Jerry Allen Mark, 79, is serving a life prison sentence for murder in the deaths of his brother and sister-in-law, Les and Jorjean Mark, and their two children, Julie, 5, and Jeff, 18 months.
Prosecutors allege Jerry Mark shot and killed the family in their sleep because of a disagreement over inheritance of the family farm.
Jerry Mark has always said he is innocent of the crime, and over the years some of the evidence presented to the jury at his original trial has been debunked. The case even came close to a retrial in 2006.
Efforts to re-examine the case resumed in 2018 when the State Public Defender’s Office asked the court to review evidence as part of a U.S. Department of Justice grant to review convictions in cases that involved hair microscopy.
Then in 2021, the office sought to duplicate 8 mm film of Jerry Mark walking that was in evidence. The film had been used with testimony about his gait as it related to footprints found at the scene.
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The defense team is now reviewing chrome cupboard drawer pulls, bullets, a basement electrical panel and a note about the will found in a coat in the bedroom that investigators seized to check for fingerprints. They are also taking another look at lifts of a palm or glove print found on a stairway wall at the home and prints on doors to the master bedroom.
July 7, 1994, rural Montrose County. Aug. 9, 1993, Lakewood, Washington.
The dates and states are far removed, but they have proven inextricably linked: the first is the day hikers found a woman’s skull on Windy Point. The second is when a 45-year-old woman was last reported alive to Washington authorities. It is now known the dates involve the same person, a woman known here for almost three decades as Windy Point Jane Doe, but who now has her true identity back.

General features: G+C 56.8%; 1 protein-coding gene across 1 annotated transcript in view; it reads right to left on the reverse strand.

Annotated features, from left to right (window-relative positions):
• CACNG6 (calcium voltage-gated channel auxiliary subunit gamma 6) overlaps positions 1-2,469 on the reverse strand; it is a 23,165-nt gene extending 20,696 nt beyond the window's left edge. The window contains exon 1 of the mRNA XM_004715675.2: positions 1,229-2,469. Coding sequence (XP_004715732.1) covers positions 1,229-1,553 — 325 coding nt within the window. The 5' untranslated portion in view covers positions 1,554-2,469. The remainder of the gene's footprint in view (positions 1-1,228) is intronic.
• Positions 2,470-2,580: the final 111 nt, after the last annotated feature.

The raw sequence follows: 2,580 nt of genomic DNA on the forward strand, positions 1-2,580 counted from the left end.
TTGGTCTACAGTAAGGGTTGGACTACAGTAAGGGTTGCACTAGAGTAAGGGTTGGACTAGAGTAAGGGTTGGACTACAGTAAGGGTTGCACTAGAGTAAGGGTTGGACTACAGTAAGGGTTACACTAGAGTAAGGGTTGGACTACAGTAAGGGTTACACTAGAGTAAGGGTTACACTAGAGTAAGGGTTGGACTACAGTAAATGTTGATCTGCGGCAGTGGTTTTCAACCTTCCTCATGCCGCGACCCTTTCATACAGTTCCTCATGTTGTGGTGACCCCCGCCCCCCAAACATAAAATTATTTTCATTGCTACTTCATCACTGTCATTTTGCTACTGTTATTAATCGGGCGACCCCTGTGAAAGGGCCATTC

Her name was Susan Hoppes.
Cause of death: Undetermined.
Manner of death: Undetermined, but circumstances point to homicide.
Forensic genetic genealogy, which did not exist in 1994, finally linked Montrose County’s unidentified body with a petite, dark-haired Washington State woman, who reportedly left her home in the middle of one August night.
“This is a classic piece of police work,” said Montrose County Coroner Dr. Thomas Canfield, who formally confirmed the identity Wednesday, May 11, almost 28 years after Hoppes’ remains were found. “You just keep digging and digging and digging.”
After many years of work by many hands, Montrose County Sheriff’s Office investigators got their match through a DNA sample the Colorado Bureau of Investigation prepared for a commercial DNA database, where samples from Hoppes’ brother and sister had also been uploaded.
Although the process is far from simple and does not necessarily produce instant results, the match for Hoppes was made less than two years after Sheriff Gene Lillard green-lighted sending the remains for familial DNA testing.
Hoppes’ identification was confirmed April 19 and Canfield then notified her surviving…
It took 30 years for authorities to make an arrest in the strangling death of Nona Stamey Cobb, but officials said investigators with the State Bureau of Investigations and Surry County Sheriff’s Office never gave up.
“I want to send a clear message here. Hear my words,” SBI director Robert Schurmeier said at a news conference Thursday at the Surry County Sheriff’s Office. “The men and women of the SBI in partnerships with sheriff’s offices across this state and around the country will seek out justice for the cold cases that we have on our books. We will work day and night to pursue the suspects who think they may have gotten away with it 20, 30, 40 years ago.”
Warren Luther Alexander, 71, of Diamondhead, Miss., was arrested March 15 and charged with felony murder in the July 7, 1992 death of Cobb, a 29-year-old woman who was last seen alive the night before getting into a truck with a white man at a rest stop on Interstate 85 in Cleveland County. Alexander was brought back to North Carolina on March 27 and is currently in the Surry County Jail with no bond allowed. His next court date in Surry District Court is May 4.